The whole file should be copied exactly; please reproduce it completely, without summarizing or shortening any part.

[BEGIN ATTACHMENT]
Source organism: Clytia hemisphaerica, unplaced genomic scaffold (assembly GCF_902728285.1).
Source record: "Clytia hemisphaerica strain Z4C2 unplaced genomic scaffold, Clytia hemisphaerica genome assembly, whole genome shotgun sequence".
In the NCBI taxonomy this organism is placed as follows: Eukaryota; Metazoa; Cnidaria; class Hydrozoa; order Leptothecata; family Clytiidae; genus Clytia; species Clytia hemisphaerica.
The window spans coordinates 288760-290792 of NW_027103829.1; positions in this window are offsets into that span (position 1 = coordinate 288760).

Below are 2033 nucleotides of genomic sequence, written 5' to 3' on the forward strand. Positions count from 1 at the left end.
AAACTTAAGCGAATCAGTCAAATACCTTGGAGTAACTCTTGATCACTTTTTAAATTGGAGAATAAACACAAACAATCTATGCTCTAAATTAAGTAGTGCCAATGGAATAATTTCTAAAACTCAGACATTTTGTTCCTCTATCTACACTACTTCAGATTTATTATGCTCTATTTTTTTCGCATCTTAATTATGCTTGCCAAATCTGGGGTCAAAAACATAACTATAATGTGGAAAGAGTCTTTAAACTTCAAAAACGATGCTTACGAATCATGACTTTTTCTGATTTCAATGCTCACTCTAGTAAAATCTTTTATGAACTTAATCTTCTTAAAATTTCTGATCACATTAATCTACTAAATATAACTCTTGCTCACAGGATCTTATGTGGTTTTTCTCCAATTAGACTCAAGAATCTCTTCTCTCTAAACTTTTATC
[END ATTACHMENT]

Source organism: Clytia hemisphaerica, unplaced genomic scaffold (assembly GCF_902728285.1).
Source record: "Clytia hemisphaerica strain Z4C2 unplaced genomic scaffold, Clytia hemisphaerica genome assembly, whole genome shotgun sequence".
In the NCBI taxonomy this organism is placed as follows: Eukaryota; Metazoa; Cnidaria; class Hydrozoa; order Leptothecata; family Clytiidae; genus Clytia; species Clytia hemisphaerica.
The window spans coordinates 288760-290792 of NW_027103829.1; positions in this window are offsets into that span (position 1 = coordinate 288760).

Below are 2033 nucleotides of genomic sequence, written 5' to 3' on the forward strand. Positions count from 1 at the left end.
AAACTTAAGCGAATCAGTCAAATACCTTGGAGTAACTCTTGATCACTTTTTAAATTGGAGAATAAACACAAACAATCTATGCTCTAAATTAAGTAGTGCCAATGGAATAATTTCTAAAACTCAGACATTTTGTTCCTCTATCTACACTACTTCAGATTTATTATGCTCTATTTTTTTCGCATCTTAATTATGCTTGCCAAATCTGGGGTCAAAAACATAACTATAATGTGGAAAGAGTCTTTAAACTTCAAAAACGATGCTTACGAATCATGACTTTTTCTGATTTCAATGCTCACTCTAGTAAAATCTTTTATGAACTTAATCTTCTTAAAATTTCTGATCACATTAATCTACTAAATATAACTCTTGCTCACAGGATCTTATGTGGTTTTTCTCCAATTAGACTCAAGAATCTCTTCTCTCTAAACTTTTATC